This article is a continuation of our third article in our series on Anycast DNS. In this next recipe, two Anycast VIPs will be advertised on two (2) DNS servers that are multi-homed on different subnets by different routers using RIP v2. In this recipe, we'll review the commands that will be needed to add the additional interfaces to our Quagga configuration, as well as, briefly discuss how to handle multiple default gateways on multi-homed hosts. The figure below depicts our configuration for this recipe:

anycast-dns-rip-2

Multi-homed Hosts and Multiple Gateways

Now that our servers are configured with two (2) physical network interfaces on two (2) different segments, each with a different upstream router, we must configure our servers with multiple default gateways to accommodate the increased redundancy. In this recipe, we use ICMP Router Discovery Protocol (IRDP) on both the routers and servers to assist in default gateway discovery and configuration, as well as, dead gateway detection or "blackhole detection". IRDP is supported by Cisco, Sun Microsystems, and Linux. For more information on IRDP, consult RFC 1526 - ICMP Router Discovery Messages. On the Sun platform, IRDP is implemented as a daemon called in.rdisc. This same software was ported to the Linux platform and is now included in the Iputils RPM, called rdisc.

IRDP Client-side Configuration

On our Anycast DNS servers, all that is required is to have rdisc start at boot time with the -a option. The -a option will force the "client" to accept all routers independently of the preference they have in their announcement messages. Normally, rdisc will accept only messages from the router or routers with the highest preference.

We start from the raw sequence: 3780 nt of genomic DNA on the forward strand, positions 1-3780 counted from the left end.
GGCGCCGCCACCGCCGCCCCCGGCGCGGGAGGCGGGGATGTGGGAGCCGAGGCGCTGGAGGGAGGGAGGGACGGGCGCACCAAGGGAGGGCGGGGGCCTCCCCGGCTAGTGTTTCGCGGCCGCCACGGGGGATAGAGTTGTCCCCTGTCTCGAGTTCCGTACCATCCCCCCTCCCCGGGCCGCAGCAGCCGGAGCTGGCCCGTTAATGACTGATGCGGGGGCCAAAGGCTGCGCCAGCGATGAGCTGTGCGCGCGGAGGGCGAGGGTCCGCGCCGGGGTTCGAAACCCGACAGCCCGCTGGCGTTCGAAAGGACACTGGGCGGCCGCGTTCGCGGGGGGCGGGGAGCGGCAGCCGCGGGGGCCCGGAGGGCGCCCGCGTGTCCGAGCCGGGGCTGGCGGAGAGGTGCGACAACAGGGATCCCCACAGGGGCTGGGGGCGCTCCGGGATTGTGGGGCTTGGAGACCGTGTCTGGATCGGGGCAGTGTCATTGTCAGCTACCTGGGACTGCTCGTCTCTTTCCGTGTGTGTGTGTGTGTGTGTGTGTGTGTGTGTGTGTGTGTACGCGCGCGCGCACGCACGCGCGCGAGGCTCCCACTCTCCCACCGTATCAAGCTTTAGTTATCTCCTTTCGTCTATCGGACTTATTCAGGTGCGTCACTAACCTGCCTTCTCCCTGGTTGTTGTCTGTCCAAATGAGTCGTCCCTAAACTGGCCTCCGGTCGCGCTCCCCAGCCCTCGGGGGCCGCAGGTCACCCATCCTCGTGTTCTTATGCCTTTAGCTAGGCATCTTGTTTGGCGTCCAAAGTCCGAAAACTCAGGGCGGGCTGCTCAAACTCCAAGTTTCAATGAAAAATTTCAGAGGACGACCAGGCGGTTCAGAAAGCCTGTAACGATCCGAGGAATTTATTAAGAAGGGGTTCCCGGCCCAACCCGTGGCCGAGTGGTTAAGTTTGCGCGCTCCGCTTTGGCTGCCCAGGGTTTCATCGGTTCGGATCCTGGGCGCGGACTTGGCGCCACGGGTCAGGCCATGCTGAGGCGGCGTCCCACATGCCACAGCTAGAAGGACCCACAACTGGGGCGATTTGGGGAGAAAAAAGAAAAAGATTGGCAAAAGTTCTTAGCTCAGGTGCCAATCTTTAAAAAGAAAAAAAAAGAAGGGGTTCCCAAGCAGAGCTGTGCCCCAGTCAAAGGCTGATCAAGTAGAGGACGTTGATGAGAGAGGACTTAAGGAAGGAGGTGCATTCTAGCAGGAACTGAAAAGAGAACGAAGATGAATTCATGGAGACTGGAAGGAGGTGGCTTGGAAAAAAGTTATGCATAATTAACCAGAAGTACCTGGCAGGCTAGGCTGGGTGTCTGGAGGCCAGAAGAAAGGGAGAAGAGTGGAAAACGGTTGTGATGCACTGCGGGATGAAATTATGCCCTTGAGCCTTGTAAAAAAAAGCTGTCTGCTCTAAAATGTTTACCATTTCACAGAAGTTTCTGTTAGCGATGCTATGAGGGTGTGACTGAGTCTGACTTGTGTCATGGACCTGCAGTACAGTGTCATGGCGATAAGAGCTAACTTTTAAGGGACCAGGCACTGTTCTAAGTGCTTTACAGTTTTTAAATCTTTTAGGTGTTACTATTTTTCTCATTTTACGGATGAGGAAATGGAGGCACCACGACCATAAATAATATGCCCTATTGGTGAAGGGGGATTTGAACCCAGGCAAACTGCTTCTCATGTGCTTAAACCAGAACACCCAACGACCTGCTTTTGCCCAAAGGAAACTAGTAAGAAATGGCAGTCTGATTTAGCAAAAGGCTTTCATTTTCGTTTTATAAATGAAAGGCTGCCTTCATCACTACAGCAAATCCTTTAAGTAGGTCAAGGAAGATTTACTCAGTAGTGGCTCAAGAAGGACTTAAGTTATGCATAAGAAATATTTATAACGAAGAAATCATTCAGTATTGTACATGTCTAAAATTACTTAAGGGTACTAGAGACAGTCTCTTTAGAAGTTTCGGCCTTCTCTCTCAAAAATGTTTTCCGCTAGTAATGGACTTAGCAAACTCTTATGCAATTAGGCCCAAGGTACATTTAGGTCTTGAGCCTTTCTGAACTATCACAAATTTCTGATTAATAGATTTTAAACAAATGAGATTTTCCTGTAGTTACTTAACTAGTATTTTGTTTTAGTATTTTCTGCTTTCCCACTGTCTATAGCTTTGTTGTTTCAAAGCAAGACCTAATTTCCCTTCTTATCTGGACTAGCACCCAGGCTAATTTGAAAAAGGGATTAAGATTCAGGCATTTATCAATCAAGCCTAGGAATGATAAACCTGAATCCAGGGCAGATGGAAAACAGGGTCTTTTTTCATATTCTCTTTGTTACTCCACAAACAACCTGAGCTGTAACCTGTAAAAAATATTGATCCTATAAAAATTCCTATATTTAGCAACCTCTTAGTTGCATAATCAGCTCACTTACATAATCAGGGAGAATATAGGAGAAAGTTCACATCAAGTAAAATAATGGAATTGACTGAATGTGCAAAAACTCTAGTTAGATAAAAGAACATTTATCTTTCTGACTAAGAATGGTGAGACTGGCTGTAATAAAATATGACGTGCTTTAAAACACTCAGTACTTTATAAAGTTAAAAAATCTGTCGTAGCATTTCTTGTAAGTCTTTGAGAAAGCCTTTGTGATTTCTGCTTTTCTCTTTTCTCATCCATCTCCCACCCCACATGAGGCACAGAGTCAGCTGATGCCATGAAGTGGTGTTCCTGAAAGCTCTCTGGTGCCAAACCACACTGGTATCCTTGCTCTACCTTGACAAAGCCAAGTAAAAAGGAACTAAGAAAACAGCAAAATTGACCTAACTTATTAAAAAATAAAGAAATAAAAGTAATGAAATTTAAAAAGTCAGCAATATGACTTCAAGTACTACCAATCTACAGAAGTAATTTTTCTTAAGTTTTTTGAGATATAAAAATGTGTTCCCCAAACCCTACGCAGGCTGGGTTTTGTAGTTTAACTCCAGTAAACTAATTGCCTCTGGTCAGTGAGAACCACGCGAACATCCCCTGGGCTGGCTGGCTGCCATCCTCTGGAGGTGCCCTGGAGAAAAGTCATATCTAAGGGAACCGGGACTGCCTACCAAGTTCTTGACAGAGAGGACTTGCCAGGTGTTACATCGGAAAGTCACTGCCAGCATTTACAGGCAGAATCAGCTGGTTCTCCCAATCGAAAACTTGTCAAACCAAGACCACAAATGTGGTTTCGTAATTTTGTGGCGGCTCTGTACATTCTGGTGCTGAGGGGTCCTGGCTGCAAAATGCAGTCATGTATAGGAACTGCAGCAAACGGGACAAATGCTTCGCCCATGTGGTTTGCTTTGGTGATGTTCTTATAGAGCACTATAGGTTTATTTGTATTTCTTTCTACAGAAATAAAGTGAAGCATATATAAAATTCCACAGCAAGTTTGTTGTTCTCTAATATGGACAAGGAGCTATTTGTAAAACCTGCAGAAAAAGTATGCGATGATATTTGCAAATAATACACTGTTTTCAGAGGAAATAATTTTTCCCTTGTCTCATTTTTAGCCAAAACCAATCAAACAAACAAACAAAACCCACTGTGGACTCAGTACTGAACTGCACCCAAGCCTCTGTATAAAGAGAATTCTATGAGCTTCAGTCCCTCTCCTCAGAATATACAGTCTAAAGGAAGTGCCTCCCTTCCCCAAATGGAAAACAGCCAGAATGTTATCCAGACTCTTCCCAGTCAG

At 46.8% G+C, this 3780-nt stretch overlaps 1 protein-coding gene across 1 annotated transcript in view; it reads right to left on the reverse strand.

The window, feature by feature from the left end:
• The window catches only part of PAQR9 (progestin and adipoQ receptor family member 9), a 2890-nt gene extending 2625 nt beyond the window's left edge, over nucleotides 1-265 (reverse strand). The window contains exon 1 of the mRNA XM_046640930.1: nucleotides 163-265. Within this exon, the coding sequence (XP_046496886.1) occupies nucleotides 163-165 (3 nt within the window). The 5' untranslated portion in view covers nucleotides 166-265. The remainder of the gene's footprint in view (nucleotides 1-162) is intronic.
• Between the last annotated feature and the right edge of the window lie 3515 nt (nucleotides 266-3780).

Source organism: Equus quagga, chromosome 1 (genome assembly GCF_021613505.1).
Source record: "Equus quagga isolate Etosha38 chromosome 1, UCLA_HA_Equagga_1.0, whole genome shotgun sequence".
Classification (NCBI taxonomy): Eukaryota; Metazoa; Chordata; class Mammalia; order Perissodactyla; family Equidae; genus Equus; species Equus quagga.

IRDP Server-side Configuration

Configure both of the upstream Cisco routers to act as the IRDP "server" as follows:

R1-A# configure terminal
R1-A(config)# interface vlan_server_a
R1-A(config-if)# ip idrp
R1-A(config-if)# ip idrp multicast

This is the minimum configuration required to setup IRDP on the Cisco. Other values can be set to further "tweak" the configuration.

Once the configuration is established on both the "client" and "server", reboot the Anycast DNS Server. Once the server comes up, it should automatically "learn" and configure itself with both upstream routers as default gateways. Should one of the upstream routers be taken down for maintenance or crash, the routes will be removed, and both of our Anycast VIPs will still be reachable via the other interface's default gateway. This adds a significant level of resiliency to our overall configuration.

Step 1 - Adding The Second Anycast VIP

On server A, assuming we already have lo0, we add our second Anycast VIP as follows:

ifconfig lo:1 192.168.1.1 netmask 255.255.255.255

Ensure this second loopback device is properly configured in the /etc/sysconfig/network-scripts directory so that it will be active at boot time.

Step 2 - Add Anycast VIP to Zebra (Quagga)

This can be done interactively by issuing the command telnet localhost 2601 and supplying the necessary credentials to get to the enable prompt.

server_a# configure terminal
server_a(config)# interface lo:1
server_a(config-if)# ip address 192.168.1.1/32
server_a(config-if)# ipv6 nd supress-ra
server_a(config-if)# exit
server_a(config)# exit

Once again, this assumes we already have zebra configured with the first Anycast DNS address of 192.168.0.1/32. Save the configuration when done to the /etc/quagga/zebra.conf using the write file command.

Step 3 - Add Anycast VIP to ripd (Quagga)